Thursday, April 24, 2008

Bowling change at the right time.

Cricinfo Founders Seamlessly Shift From A Web Portal To Publishing

SOME might call it entrepreneurship in reverse gear. But what did Badri Seshadri and K Satyanarayan, founders of, do after they sold their immensely popular cricket website to Wisden? They did not start another online venture hoping to hit pay dirt the second time. They did not become technology gurus and hit the lecture circuit. They did not even stay on at Cricinfo as employees. They went back to the old economy and started publishing books.

Over the past four years, the Chennai duo have shown that innovation need not be confined to the online world, but can happen even in a seemingly routine business such as book publishing. They have sought to change the rules of the game in publishing, bringing in new ideas in the way Indian language books are conceived, presented and distributed.

“We had reached the stage, where, from shareholders, we had become employees. We could have been comfortable working at Cricinfo. But we wanted to run, build and manage things of our own,” says New Horizons Media co-founder and managing director Badri Seshadri.

After discussions and research, they decided to focus on the vernacular language publishing business. While climbing down from the internet high horse was one radical decision, to get into the challenging domain of regional language publishing was another. “The journey was like this; we wanted to work in the area of knowledge, in Indian languages. The online scope wasn’t great and, therefore, offline. If offline, then publishing rather than a newspaper or a magazine,” adds Mr Seshadri.

Analysis showed that one could be a publisher by spending very little money. “If I have to print 1,000 copies of one title, it will not cost me more than Rs 30,000 to Rs 40,000. Small books, with our relationship and all, will cost not more than Rs 5,000,” says Mr Seshadri. The end result was New Horizons Media, which brings out titles in Tamil, English and Malayalam.

Badri Seshadri (L) & K Satyanarayan Founders, New Horizons Media

At first glance, it seems impossible to visualise the transition from an exciting sports venture to a traditional regional publishing business. But, Mr Seshadri’s office cabin, at least, manages to bridge the gulf between the online and the offline worlds. When we caught up with him, the 36-year-old IIT alumnus was busy tracking the India-Australia match on his laptop, while his desk was littered all over with titles from New Horizons’ stable.

Casually dressed in T-shirt and tracks, Mr Seshadri’s wry sense of humour and candour is an antithesis to the stoic and serious image that one has of a publisher. Over the next hour, however, he donned the hat of a story teller as he took us through the plot, the protagonists, the story and the screenplay of a venture titled, ‘New Horizons Media’.

“When we examined the kind of non-fiction works in Tamil in 2003, they were invariably works on horoscopes, cooking, herbal remedies and numerology. Cooking was fine, at least, you can make something out of it, but the rest were complete frauds. The author’s background was unclear, but this category ruled the roost in 2003,” says Mr Seshadri.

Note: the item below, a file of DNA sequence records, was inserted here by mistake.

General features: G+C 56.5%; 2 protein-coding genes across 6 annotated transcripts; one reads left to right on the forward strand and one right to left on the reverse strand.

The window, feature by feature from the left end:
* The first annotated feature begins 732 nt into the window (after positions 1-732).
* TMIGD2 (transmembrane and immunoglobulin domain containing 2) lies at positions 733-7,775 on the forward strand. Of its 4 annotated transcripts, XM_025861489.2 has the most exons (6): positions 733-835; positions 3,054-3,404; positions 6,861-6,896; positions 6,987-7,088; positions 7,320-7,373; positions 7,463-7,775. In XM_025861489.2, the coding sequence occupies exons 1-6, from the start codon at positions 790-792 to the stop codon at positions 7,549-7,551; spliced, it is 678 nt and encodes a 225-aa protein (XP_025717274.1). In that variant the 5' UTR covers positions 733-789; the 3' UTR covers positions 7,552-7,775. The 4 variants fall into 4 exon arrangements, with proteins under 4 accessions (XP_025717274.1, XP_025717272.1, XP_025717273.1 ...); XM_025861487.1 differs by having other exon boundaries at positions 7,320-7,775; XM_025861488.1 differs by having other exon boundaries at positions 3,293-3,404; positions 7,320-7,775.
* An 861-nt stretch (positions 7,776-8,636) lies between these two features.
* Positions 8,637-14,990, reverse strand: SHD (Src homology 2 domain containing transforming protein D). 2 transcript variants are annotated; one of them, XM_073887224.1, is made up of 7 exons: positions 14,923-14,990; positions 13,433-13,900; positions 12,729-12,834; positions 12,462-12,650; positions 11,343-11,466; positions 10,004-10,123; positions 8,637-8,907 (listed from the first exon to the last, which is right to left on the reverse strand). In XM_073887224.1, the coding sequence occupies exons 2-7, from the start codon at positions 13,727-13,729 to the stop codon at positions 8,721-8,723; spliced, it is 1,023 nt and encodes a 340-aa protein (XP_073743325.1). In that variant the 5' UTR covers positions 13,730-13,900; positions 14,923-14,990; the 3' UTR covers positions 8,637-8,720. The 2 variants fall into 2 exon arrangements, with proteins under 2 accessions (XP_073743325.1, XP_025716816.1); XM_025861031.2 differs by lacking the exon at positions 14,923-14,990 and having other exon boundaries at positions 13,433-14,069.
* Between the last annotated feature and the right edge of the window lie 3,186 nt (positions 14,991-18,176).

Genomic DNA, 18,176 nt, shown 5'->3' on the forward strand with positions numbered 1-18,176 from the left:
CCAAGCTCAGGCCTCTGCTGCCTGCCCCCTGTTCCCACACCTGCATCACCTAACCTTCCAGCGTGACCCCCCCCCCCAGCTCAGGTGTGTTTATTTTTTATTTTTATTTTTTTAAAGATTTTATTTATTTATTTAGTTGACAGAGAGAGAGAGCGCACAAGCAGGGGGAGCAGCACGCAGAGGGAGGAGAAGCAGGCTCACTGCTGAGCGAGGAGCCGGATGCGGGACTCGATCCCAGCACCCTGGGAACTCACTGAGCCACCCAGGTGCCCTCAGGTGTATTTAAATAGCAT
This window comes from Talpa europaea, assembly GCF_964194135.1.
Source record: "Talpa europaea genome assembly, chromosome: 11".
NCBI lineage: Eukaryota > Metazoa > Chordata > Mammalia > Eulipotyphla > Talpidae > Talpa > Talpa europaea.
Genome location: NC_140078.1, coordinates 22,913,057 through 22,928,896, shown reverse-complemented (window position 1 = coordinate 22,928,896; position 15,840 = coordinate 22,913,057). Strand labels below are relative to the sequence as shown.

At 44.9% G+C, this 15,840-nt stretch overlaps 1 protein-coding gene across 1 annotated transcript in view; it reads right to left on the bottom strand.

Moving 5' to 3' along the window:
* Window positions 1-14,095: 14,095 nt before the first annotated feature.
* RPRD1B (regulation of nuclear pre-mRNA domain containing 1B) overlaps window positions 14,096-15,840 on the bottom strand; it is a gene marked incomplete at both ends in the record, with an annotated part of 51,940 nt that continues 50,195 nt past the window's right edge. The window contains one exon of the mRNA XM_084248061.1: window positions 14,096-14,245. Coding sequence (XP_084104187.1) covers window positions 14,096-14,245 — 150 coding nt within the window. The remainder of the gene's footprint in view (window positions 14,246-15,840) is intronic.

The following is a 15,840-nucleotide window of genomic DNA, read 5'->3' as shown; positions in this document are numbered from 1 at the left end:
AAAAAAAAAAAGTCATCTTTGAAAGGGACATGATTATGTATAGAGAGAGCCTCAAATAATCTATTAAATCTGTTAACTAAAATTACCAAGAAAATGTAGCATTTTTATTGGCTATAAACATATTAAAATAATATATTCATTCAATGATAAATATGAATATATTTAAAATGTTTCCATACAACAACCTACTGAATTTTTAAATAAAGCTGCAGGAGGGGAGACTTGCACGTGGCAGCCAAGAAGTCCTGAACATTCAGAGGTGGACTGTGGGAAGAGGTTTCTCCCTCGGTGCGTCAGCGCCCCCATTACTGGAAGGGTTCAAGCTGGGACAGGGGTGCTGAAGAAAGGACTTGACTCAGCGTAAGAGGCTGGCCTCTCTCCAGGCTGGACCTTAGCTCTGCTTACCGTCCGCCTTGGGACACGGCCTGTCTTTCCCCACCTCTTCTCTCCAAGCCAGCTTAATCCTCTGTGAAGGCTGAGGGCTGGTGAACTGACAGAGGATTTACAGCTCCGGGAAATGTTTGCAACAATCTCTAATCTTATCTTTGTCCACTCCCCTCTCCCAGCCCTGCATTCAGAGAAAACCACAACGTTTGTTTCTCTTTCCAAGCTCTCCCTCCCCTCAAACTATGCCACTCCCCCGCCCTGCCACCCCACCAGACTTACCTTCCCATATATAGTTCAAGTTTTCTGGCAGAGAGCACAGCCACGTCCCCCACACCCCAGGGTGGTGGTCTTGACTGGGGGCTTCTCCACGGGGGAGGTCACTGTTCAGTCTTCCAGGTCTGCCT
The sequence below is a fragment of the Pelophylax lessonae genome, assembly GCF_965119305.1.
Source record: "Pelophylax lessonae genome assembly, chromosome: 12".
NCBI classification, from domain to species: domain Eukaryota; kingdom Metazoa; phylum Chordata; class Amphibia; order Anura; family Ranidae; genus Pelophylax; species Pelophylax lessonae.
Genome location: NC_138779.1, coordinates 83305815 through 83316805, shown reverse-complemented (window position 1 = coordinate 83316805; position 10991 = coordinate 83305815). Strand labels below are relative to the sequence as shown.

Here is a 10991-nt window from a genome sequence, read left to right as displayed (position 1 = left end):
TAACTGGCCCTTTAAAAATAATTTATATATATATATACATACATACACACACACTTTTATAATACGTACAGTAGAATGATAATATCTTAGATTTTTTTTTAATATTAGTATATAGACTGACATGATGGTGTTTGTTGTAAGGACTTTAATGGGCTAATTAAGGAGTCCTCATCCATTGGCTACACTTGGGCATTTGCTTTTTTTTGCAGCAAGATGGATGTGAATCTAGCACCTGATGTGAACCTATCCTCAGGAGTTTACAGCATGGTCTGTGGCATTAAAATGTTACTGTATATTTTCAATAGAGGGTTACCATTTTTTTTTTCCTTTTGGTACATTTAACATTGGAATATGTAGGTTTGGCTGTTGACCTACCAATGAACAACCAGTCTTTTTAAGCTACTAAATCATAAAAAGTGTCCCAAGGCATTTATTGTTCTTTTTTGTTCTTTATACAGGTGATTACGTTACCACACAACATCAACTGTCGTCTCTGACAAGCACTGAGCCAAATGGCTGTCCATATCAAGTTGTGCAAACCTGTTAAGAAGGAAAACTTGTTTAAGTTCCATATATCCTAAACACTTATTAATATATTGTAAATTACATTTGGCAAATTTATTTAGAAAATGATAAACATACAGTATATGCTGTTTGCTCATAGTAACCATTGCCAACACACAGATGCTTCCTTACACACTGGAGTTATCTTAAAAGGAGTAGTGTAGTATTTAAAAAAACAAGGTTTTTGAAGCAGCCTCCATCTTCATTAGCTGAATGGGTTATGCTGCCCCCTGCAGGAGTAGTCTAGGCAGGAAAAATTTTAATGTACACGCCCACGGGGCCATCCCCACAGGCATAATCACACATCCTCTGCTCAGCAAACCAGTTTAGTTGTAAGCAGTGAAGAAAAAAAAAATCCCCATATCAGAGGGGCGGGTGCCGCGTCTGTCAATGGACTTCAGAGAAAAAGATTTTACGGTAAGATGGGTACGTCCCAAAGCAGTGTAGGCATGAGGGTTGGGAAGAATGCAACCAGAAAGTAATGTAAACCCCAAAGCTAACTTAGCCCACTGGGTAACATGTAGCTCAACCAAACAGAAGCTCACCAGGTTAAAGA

Though a few books went beyond the astrology and cookery themes, the sales remained low. “They were not selling because they were written in hard-core, needlessly complex language. It had massive footnotes and mega introductions running to 70 pages. All this is great for academics, but had no use for common readers,” Mr Seshadri adds.

In a way, this inherent problem helped the company decide its content and theme. The founders decided to be completely contrarian and churn out more content in the non-fiction and knowledge-oriented category. This included biographies, political histories, finance and business. Interestingly, their best seller to date, is a title Alla Alla Panam, (Amass more money), an introduction to stock markets and has so far sold 60,000 copies.

The next challenge came in finding people to pen books based on the chosen themes. For this, the company tapped teachers, bank and IT employees already writing for magazines. And the writers had a simple brief — swallow the idea, use all available information and present everything as easy-to-digest stories.

Since starting in 2004, the company has brought out more than 600 titles in Tamil, Malayalam and English. Its imprints include Kizhakku and Prodigy. “Kizhakku is right now our leading publication, but we expect Prodigy to beat it,” Mr Seshadri said.

Traditionally, publishers meet sales requirements by stocking their books in Government libraries and selling the rest to local bookshops. According to rough estimates, there are about 600-800 bookshops in Tamil Nadu. On an average, if bookshop sales generate Rs 10 lakh per month, annually, the publisher would end up making only a crore. “We simply re-invented ourselves and started stocking books in existing outlets such as grocery stores, restaurants and medical shops,” Mr Seshadri said. This model of distribution currently accounts for 30% of revenue, but is expected to go up to 50% over the next year. The company is venture funded by Rajesh Jain of Emergic Ventures.

Article Resource:
Author: Chandra Ranganathan is the Chief Editor in the The Economic Times, Mumbai and the article appeared in one of their successful columns on Entrepreneurship/Start-ups called "Starship Enterprise".

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